Author Topic: Records show extreme weather history repeats for Canterbury  (Read 2350 times)

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Records show extreme weather history repeats for Canterbury
« on: March 07, 2014, 12:58:22 PM »
The history of Canterbury is a catalogue of heavy snowfalls, shipwrecks, floods, hailstorms, tsunamis, howling gales and landslides.

The region has been struck by extreme weather events on an almost routine basis from the 1860s onwards.

Canterbury's location on a series of floodplains means the area is particularly vulnerable to extreme weather events.

The Christchurch City Library's online history resource, The Press archive and web encyclopedia Te Ara detail some of the major weather events to strike the region.

One of the earliest floods to hit Christchurch came in February 1868, when the Waimakariri overflowed and connected with the Avon River through Fendalton and Avonhead. The water swirled through the city centre, was a metre deep in Victoria Square and reached up Worcester St to Cathedral Square. The flooding followed a severe storm and gales that caused many shipwrecks.

The Press reported that 300 sheep drowned in Fendalton and 3000 sheep belonging to "Captain Westenra" were rumoured to have also drowned.

"That we may not again be visited by another such disaster, we most heartily wish," The Press article from February 7, 1868 read.

It was a wish that was not to be granted.

The city endured snowstorms in 1862 and 1895, with severe snowfall in 1918, when 175mm of snow settled on July 22 and temperatures did not rise above 1 degree Celsius.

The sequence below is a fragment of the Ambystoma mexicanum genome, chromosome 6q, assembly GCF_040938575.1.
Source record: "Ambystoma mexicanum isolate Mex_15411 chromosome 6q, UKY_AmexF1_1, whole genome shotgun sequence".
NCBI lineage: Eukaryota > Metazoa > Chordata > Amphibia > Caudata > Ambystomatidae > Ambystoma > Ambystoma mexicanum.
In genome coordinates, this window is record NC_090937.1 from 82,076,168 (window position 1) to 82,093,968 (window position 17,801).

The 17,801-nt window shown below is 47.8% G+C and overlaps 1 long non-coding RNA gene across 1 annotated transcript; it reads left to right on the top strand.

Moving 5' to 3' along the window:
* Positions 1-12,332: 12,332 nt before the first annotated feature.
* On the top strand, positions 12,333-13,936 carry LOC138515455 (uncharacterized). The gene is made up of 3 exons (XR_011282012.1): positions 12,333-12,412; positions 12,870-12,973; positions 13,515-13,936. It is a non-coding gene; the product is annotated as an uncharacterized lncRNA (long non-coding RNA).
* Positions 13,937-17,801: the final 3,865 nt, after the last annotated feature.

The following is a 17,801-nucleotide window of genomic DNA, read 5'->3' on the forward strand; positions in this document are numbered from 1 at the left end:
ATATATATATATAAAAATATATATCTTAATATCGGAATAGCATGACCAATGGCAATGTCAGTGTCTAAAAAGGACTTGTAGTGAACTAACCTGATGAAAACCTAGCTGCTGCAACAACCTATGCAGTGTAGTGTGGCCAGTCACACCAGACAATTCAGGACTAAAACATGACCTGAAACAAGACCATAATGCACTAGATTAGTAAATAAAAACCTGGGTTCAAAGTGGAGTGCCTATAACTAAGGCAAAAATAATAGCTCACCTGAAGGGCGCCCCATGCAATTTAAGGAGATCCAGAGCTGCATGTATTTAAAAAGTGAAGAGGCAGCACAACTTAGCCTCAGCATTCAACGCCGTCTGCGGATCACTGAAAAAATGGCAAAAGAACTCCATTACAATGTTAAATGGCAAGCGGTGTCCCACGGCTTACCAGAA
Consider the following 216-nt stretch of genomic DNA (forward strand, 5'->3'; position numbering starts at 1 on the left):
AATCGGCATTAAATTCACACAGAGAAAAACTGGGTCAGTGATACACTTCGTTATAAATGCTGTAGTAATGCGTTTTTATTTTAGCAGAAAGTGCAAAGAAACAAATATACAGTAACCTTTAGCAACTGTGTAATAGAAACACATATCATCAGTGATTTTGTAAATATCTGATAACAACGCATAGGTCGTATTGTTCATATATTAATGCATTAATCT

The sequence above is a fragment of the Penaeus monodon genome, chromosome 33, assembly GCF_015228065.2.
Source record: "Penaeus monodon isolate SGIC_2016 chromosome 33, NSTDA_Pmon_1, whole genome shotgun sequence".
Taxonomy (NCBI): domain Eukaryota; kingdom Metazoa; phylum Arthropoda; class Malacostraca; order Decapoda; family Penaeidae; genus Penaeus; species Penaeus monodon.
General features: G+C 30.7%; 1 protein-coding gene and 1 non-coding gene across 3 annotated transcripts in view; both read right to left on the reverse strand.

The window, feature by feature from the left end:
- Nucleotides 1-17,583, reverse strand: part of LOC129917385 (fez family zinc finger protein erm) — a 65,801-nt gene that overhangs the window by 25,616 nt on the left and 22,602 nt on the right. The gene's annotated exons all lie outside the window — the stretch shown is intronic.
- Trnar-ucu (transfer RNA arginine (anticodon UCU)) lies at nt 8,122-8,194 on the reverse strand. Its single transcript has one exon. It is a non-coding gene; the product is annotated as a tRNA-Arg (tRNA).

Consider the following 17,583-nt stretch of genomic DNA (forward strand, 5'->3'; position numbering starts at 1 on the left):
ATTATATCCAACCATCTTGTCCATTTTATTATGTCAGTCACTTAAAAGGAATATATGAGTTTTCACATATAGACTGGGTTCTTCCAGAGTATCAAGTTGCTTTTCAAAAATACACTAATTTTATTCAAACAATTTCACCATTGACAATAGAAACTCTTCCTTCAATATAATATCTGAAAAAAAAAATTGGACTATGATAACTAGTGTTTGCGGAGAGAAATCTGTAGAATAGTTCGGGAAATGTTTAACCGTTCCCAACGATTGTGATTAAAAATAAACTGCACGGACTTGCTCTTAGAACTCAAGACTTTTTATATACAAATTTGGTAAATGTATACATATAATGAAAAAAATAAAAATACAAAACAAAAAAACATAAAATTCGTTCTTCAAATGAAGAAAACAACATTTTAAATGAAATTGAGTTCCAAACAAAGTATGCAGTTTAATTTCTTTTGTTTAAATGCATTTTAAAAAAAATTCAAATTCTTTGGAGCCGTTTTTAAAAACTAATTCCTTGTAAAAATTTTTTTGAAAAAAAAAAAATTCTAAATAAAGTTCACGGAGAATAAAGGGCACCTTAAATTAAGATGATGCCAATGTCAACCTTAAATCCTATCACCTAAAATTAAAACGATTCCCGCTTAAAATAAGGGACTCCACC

Christchurch endured a run of extreme weather in 1945, with severe flooding across the city in May, gales up to 145kmh in July, 280mm of snowfall and air temperatures reaching -7.1 degrees Celsius later that month and more flooding in August, particularly in the suburbs of Shirley, Radley, near Wooolston, and Sumner.

In the 1970s, Canterbury people experienced another wave of poor weather. The Big Blow in August 1975 saw gusts of up to 172kmh, injuring 250 people in Canterbury, and felling forests. The region experienced flooding in 1974, 1977 and 1978.

The Big Snow of 1992 killed more than 1 million farm animals in Canterbury, damaged buildings in Christchurch and caused up to $100 million of damage. The city was flooded once again when the snow thawed.

Heavy snow has become a regular fixture for Canterbury, with snowstorms striking the region pretty much every year since 2004. A heavy storm in 2010 destroyed a new marina in Lyttelton harbour.

And this year, the catalogue continues, with heavy flooding across the city once again.
Canterbury's extreme weather history |

 - © Fairfax NZ News

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